OSHA BBP Standard: Proper Hand Hygiene Procedures

How to Subscribe
MLS & MLT Comprehensive CE Package
Includes 148 CE courses, most popular
$95Add to cart
Pick Your Courses
Up to 8 CE hours
$50Add to cart
Individual course$20Add to cart
Need multiple seats for your university or lab? Get a quote
The page below is a sample from the LabCE course Ebola Virus Disease (EVD) and Clinical Laboratory Safety in the United States. Access the complete course and earn ASCLS P.A.C.E.-approved continuing education credits by subscribing online.

Learn more about Ebola Virus Disease (EVD) and Clinical Laboratory Safety in the United States (online CE course)
OSHA BBP Standard: Proper Hand Hygiene Procedures

Hand hygiene is the first line of defense and hand washing is generally considered the single most important procedure for preventing the spread of nosocomial infection. Hand washing is to be used in conjunction with Standard Precautions.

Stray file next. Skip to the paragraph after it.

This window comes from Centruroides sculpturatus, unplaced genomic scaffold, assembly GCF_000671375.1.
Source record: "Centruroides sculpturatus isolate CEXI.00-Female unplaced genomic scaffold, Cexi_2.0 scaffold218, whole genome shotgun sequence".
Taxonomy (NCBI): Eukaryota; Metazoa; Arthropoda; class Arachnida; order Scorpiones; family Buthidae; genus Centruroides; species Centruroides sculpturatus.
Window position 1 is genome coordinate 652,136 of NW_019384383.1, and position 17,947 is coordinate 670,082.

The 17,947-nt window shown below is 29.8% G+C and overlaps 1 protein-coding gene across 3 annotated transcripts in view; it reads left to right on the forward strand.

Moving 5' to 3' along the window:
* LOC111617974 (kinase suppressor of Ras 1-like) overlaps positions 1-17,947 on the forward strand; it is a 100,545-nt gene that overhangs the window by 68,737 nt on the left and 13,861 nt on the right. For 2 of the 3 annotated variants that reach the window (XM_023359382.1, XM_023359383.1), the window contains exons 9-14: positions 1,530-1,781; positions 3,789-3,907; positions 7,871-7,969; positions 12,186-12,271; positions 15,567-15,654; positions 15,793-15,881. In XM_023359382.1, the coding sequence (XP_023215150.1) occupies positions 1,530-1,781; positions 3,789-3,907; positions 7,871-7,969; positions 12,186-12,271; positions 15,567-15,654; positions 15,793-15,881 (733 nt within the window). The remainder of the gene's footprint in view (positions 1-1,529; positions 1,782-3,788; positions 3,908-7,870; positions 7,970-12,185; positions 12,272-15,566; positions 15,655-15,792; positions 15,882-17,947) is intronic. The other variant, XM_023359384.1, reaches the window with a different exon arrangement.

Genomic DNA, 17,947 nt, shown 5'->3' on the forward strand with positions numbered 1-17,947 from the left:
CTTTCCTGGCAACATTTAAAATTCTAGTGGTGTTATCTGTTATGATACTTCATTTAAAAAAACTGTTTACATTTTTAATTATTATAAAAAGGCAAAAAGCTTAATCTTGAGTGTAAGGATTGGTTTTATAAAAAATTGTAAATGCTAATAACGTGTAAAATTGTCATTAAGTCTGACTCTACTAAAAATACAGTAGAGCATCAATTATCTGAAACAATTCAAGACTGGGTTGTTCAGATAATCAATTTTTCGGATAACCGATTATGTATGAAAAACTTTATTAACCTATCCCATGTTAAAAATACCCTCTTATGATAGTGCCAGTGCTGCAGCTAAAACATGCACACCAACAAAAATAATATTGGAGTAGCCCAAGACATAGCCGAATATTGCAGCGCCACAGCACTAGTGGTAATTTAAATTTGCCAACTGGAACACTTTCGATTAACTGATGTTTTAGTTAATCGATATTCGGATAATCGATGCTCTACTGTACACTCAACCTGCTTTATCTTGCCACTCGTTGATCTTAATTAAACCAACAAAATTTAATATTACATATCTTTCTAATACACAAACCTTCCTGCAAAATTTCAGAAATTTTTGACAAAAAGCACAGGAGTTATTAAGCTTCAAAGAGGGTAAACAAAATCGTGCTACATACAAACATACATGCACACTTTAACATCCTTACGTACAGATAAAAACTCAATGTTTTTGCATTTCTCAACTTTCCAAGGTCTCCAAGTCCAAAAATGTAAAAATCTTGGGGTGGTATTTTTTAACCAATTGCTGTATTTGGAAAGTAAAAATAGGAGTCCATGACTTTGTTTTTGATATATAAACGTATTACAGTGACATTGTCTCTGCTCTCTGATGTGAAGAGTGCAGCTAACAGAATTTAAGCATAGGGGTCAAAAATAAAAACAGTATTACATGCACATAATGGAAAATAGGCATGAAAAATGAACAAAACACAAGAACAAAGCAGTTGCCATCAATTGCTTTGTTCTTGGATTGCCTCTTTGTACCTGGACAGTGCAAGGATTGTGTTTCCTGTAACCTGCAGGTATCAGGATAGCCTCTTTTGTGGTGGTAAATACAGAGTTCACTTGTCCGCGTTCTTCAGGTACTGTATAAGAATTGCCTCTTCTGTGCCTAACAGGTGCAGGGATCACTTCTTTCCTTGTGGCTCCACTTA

Hands should be cleaned:
  • Upon completion of required tasks and before leaving the laboratory
  • Immediately after removal of gloves or other personal protective equipment
  • Upon contact or when there is visible contamination with blood or other potentially infectious material
  • Before and after patient contact
  • Before eating, drinking, smoking, applying cosmetics, or handling contact lenses
  • Before and after using the bathroom
  • Before any activities in which hand contact is made with mucous membranes, the eyes, or breaks in the skin (eg, cuts, abrasions, wounds).
Proper hand-washing techniques:
  1. Wet hands with water.
  2. Apply enough soap to cover all surfaces.
  3. Thoroughly wash all parts of hands and fingers up to the wrists, rubbing hands together for at least 20 seconds.
  4. Rinse hands with water and dry thoroughly with paper towels.
  5. Use paper towels to turn off faucet before discarding the towels in the waste receptacle.
Alcohol-based hand rub
A preparation containing alcohol is designed for application to the hands to reduce the number of microorganisms on the hands. In the United States, such preparations usually contain 60 to 95 percent ethanol or isopropanol.
New guidelines developed by the CDC and infection control organizations recommend that healthcare workers use an alcohol-based hand rub (a gel, rinse, or foam) to routinely clean their hands between patient contacts, as long as hands are not visibly dirty.